IMF chief is ‘hor­ri­fied’ by Khashoggi case

Gulf Times Business - - FRONT PAGE -

IMF chief Chris­tine La­garde said yes­ter­day she was “hor­ri­fied” by re­ports about the fate of Saudi dis­si­dent Ja­mal Khashoggi but still plans to at­tend an eco­nomic meet­ing in Riyadh this month.

As ques­tions swirl over the fate of Khashoggi — a Saudi critic who has not been seen since he walked into the king­dom’s con­sulate in Is­tan­bul on Oc­to­ber 2 — some big busi­ness names and me­dia out­lets have pulled out of the King­dom’s sec­ond Fu­ture In­vest­ment Ini­tia­tive.

But La­garde said her plans were un­changed for now, de­spite in­ter­na­tional up­roar over the case.

“Hu­man rights, free­dom of in­for­ma­tion are es­sen­tial rights and hor­ri­fy­ing things have been re­ported and I am hor­ri­fied,” she told re­porters in Bali where the IMF is hold­ing an­nual meet­ings. “But I have to con­duct the busi­ness of the IMF in all cor­ners in the world and with many gov­ern­ments.”

“When I visit a coun­try, I al­ways speak my mind...So at this point of time my in­ten­tion is to not change my plans and to be very at­ten­tive to the in­for­ma­tion that is com­ing out in the next few days.”

Her com­ments came shortly af­ter US Trea­sury Sec­re­tary Steven Mnuchin said he also still planned to at­tend the Oc­to­ber 23-25 meet­ing.

“The an­swer is for now I am” still go­ing, Mnuchin said.

“If more in­for­ma­tion comes out over the next week, I will ob­vi­ously take that into ac­count.”

“Ob­vi­ously I want to ex­press con- cern for Mr Khashoggi and his fam­ily,” he added. “We look for­ward to get­ting re­sults of this in­ves­ti­ga­tion.”

UN chief An­to­nio Guter­res mean­while told the BBC: “We need to have a strong re­quest for the truth to be clear.”

“We need to know ex­actly what has hap­pened and we need to know ex­actly who is re­spon­si­ble...

we need to find ways in which ac­count­abil­ity is also de­manded,” he added.

The UN sec­re­tary gen­eral said he felt “this kind of in­ci­dent is mul­ti­ply­ing.”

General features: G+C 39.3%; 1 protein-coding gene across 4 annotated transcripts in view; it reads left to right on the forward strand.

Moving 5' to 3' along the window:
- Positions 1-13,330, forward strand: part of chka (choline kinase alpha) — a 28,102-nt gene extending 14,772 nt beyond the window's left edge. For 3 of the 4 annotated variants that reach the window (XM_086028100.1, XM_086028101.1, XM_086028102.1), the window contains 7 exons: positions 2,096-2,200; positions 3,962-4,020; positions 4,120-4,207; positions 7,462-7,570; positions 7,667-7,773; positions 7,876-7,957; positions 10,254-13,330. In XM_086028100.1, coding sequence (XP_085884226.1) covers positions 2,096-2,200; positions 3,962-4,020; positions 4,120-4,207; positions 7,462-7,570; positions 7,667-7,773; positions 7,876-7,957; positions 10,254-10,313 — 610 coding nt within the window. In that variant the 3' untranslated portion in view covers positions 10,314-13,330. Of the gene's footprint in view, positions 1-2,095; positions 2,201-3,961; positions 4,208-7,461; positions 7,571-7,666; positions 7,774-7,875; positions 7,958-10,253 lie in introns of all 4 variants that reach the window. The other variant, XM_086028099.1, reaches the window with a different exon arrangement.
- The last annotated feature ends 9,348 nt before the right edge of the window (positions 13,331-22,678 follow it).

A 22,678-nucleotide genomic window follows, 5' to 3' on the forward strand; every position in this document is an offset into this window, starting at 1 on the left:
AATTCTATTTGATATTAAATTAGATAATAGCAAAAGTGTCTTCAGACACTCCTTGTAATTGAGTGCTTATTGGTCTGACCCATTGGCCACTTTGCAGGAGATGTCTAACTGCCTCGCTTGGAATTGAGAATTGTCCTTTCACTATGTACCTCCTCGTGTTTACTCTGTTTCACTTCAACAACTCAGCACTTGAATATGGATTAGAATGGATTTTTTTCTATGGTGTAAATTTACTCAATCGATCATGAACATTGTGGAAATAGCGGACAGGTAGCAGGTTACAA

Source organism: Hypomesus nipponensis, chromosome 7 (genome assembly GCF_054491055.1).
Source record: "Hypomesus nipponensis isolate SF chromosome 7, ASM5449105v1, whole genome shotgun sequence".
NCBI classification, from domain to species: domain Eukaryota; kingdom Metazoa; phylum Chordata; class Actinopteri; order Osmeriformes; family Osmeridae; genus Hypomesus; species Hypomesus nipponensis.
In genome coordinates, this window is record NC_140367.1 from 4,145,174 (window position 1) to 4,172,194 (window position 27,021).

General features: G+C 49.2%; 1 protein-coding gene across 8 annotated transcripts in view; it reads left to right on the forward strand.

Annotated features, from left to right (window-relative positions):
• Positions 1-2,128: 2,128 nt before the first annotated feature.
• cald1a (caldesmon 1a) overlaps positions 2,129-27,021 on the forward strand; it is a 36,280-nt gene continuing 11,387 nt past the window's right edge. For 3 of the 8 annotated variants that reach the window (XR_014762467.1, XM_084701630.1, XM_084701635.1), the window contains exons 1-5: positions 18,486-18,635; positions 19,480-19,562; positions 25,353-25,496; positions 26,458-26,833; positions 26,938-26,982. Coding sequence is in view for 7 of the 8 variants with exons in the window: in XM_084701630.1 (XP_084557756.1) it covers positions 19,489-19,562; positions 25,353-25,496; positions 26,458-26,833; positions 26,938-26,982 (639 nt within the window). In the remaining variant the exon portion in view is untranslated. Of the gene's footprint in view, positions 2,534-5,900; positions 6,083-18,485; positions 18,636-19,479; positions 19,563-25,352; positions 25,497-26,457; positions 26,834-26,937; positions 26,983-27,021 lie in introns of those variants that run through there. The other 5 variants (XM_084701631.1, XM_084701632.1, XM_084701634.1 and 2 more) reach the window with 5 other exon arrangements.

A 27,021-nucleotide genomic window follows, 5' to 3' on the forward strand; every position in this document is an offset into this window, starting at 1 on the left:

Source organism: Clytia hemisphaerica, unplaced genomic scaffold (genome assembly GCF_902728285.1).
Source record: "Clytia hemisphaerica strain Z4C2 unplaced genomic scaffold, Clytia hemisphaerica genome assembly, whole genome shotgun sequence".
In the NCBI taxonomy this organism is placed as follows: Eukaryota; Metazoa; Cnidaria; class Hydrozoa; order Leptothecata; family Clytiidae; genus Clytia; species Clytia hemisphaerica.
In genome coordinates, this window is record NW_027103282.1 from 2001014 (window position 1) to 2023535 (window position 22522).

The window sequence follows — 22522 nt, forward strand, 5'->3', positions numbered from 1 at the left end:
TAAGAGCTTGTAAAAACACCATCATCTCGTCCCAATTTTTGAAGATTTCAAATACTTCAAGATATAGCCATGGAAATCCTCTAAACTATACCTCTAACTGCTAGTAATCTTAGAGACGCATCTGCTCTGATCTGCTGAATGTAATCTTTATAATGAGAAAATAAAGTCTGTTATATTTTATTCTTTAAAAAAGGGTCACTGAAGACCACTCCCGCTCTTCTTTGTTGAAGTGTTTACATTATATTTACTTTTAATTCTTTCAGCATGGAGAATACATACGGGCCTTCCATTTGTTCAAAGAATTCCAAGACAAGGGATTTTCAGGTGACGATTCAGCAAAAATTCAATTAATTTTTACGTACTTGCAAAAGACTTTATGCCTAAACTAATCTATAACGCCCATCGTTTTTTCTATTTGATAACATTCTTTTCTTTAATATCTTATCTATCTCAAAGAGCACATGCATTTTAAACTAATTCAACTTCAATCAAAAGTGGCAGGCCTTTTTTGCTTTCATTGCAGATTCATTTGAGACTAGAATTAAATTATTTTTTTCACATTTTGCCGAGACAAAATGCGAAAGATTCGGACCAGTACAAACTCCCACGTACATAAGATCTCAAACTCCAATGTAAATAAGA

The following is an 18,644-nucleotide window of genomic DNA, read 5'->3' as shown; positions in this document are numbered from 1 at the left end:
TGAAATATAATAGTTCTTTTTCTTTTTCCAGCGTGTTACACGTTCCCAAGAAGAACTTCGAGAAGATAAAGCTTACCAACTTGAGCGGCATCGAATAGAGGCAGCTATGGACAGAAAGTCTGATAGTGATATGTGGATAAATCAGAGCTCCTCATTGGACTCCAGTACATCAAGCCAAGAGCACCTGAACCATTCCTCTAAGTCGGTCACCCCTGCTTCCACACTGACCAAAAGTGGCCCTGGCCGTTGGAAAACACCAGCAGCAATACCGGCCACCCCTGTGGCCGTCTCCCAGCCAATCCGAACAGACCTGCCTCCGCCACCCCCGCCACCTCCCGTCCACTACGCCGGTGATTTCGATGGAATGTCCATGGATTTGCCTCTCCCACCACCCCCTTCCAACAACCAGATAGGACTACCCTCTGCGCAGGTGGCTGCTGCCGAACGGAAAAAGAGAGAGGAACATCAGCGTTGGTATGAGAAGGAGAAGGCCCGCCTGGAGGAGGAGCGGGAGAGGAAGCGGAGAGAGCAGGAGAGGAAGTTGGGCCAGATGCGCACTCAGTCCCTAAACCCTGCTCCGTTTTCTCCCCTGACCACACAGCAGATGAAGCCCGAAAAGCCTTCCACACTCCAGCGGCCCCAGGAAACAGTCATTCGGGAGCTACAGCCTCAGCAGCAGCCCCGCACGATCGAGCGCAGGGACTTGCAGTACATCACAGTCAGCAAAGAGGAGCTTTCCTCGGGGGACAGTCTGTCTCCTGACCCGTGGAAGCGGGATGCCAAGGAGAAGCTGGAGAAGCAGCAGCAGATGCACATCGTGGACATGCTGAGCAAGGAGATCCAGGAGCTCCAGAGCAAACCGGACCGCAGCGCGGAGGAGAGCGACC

“I am feel­ing wor­ried (at) this ap­par­ent new nor­mal,” he said in Bali.

Riyadh yes­ter­day dis­missed ac­cu­sa­tions that au­thor­i­ties there had or­dered Khashoggi be mur­dered by a hit squad in­side its Is­tan­bul con­sulate as “lies and base­less al­le­ga­tions”.

But the row has in­ten­si­fied with the Wash­ing­ton Post re­port­ing that Turk­ish of­fi­cials have record­ings made from in­side the build­ing that al­legedly prove their claims Khashoggi was tor­tured and killed at the con­sulate.

Bloomberg, the Fi­nan­cial Times, The Econ­o­mist and The New York Times have with­drawn as me­dia spon­sors from the event amid ques­tions about the miss­ing man’s fate.

The CEO of ride-hail­ing app Uber, Dara Khos­row­shahi, said that he will no longer be at­tend­ing the event un­less “a sub­stan­tially dif­fer­ent set of facts emerges”.

Bri­tish en­tre­pre­neur Richard Bran­son said he would sus­pend two di­rec­tor­ships linked to tourism projects in Saudi Ara­bia over the is­sue.

Amnesty In­ter­na­tional de­manded the Saudi au­thor­i­ties re­veal what hap­pened to Khashoggi as it said Riyadh was “re­spon­si­ble at a min­i­mum for en­forced dis­ap­pear­ance”.

IMF man­ag­ing di­rec­tor Chris­tine La­garde at the IMF and World Bank an­nual meet­ings in Nusa Dua, on In­done­sia’s re­sort is­land of Bali yes­ter­day. “Hu­man rights, free­dom of in­for­ma­tion are es­sen­tial rights and hor­ri­fy­ing things have been re­ported and I am hor­ri­fied,” she told re­porters in Bali.

Newspapers in English

Newspapers from Qatar

© PressReader. All rights reserved.